The Horry County Council still has a big decision to make; increase taxes to find fire rescue, or lose almost 30 positions and its current ISO rating.
That decision was not made during Tuesday night’s workshop to discuss the fire fund.
Instead, the 11-person council left with more food for thought.
“This isn’t something that is to be taken lightly,” said Council Chairman Mark Lazarus.
What Horry County Fire Chief Fred Crosby is asking for is a 3.5 millage property tax increase to fund fire rescue to the tune of $3.5 million more annually. Crosby says that will ensure staffing remains intact and money is available to replace aging equipment.
Residents in unincorporated areas like Carolina Forest have said they're fine with the additional taxes if it helps to keep their area safe. A fire ravished the Windsor Green development of Carolina Forest March 16, destroying 26 condominium buildings and leaving almost 200 people homeless.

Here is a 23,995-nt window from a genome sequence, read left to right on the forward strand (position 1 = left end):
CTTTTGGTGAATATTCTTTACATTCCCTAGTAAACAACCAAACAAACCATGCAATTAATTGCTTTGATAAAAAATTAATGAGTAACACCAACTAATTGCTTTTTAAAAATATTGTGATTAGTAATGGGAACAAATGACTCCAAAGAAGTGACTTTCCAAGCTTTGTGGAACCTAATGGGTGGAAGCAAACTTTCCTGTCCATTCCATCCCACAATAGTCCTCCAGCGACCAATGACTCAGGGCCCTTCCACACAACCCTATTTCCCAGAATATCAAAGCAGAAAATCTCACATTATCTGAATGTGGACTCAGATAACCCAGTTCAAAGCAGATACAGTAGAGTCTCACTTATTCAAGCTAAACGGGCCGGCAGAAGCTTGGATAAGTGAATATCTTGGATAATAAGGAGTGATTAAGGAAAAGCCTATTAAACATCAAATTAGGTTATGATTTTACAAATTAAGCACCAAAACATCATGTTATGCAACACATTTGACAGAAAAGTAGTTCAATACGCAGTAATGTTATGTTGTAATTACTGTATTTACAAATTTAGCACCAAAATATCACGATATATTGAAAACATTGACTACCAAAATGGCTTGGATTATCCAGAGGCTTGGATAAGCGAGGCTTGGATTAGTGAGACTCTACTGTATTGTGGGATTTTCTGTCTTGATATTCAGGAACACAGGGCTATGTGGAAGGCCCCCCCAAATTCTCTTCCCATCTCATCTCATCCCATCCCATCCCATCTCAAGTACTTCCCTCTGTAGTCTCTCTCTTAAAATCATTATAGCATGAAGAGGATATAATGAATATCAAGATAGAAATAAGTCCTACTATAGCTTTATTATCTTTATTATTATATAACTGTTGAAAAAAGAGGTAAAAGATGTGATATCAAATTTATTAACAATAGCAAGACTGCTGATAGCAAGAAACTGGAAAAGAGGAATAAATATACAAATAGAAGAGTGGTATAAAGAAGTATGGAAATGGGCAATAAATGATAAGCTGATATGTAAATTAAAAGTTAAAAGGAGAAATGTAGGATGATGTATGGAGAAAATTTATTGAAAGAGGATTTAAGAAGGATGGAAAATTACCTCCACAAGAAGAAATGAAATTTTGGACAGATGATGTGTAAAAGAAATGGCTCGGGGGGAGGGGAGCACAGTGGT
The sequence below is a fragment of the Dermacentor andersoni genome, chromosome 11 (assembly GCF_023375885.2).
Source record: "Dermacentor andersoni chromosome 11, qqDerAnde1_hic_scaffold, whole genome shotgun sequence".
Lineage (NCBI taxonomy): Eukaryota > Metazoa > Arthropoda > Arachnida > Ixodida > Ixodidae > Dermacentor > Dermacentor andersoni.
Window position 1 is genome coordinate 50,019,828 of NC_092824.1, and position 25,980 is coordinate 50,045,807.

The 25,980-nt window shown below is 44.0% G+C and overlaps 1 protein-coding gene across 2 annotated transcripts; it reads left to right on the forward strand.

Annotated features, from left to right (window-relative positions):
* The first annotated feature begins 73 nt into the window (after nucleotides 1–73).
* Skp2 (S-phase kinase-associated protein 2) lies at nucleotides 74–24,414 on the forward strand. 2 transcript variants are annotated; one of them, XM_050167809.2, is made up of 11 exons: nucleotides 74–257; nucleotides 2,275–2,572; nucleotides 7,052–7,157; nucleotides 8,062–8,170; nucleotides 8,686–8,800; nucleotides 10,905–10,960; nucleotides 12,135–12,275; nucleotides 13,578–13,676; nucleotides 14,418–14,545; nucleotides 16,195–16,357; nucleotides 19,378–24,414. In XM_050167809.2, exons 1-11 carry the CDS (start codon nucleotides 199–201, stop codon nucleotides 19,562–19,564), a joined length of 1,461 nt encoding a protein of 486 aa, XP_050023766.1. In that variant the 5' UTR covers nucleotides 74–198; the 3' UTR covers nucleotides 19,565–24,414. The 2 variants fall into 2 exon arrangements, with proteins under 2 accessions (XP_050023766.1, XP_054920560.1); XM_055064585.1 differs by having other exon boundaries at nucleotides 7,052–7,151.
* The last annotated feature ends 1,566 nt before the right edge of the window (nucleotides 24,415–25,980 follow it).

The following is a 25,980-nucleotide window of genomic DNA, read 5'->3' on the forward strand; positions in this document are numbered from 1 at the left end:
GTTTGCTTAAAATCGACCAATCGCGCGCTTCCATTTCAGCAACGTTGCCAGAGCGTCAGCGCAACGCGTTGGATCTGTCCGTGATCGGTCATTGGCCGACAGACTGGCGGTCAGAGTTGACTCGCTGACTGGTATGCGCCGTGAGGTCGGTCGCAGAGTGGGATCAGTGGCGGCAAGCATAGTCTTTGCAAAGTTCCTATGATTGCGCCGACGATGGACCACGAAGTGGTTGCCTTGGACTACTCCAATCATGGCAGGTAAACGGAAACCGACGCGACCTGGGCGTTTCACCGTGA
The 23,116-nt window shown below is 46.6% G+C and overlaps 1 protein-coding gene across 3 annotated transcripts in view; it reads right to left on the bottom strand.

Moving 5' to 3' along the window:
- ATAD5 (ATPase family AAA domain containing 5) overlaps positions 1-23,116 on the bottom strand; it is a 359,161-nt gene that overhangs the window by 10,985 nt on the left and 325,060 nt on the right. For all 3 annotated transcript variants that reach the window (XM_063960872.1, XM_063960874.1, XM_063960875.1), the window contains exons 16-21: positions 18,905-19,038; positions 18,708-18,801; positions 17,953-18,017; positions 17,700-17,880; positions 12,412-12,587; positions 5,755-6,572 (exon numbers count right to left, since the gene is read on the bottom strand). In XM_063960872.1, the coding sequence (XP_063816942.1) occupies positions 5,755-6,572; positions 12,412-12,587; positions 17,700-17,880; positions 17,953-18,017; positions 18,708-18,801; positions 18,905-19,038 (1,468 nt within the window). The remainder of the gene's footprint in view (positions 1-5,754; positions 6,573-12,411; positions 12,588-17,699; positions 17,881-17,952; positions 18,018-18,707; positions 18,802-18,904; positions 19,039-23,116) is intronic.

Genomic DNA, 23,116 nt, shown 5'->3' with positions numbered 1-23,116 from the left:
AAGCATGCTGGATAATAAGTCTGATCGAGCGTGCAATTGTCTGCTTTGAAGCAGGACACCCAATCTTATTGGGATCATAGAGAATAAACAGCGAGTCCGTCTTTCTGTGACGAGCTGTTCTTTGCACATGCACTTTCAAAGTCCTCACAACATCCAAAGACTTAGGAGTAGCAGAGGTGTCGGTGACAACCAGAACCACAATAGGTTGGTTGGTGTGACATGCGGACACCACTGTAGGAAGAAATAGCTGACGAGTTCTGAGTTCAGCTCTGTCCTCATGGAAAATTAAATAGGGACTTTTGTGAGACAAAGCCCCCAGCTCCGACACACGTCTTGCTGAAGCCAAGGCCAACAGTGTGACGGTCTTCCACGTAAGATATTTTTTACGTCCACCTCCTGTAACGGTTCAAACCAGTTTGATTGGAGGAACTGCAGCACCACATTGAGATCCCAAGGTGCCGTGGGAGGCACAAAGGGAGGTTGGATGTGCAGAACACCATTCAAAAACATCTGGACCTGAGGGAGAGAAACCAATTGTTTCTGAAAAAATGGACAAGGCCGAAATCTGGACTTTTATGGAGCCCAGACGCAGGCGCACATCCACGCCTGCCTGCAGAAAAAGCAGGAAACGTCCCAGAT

Crosby told council if there is no additional funding mechanism put in place in the upcoming fiscal year 2014 budget, which takes effect July 1, the fire service will have to shed 28 positions.
Eighteen of those, Crosby said, are positions currently funded through a federal grant that’s set to expire.
Additionally, the fire service would close four career stations and three volunteer stations, Crosby said.
Crosby also stressed the do-nothing approach would adversely affect the county’s ISO rating, perhaps raising it from a 5 to a 10.
Estimates official gave were that homeowners’ insurance could increase by a few thousand dollars if their ISO rating does go to a 10.
The 3.5 mills fire officials want equates to $14 for every $100,000 of a homeowner’s assessed property.
Councilman Harold Worley, however, calls the millage increase a band-aid and said the council should look within its budget to find a permanent solution.
"I don’t think 3.5 mills is going to get you and this department where it needs to be," Worley told Crosby Tuesday night.
Councilman Carl Schwartzkopf closed the meeting by asking what someone would rather pay; $50 more in taxes, or $4,000 or $5,000 more in insurance.
"Anyone who failed third-grade arithmetic … can find the answer to that question,” he said.
The second reading of the budget is expected to be on the agenda for Tuesday’s council meeting.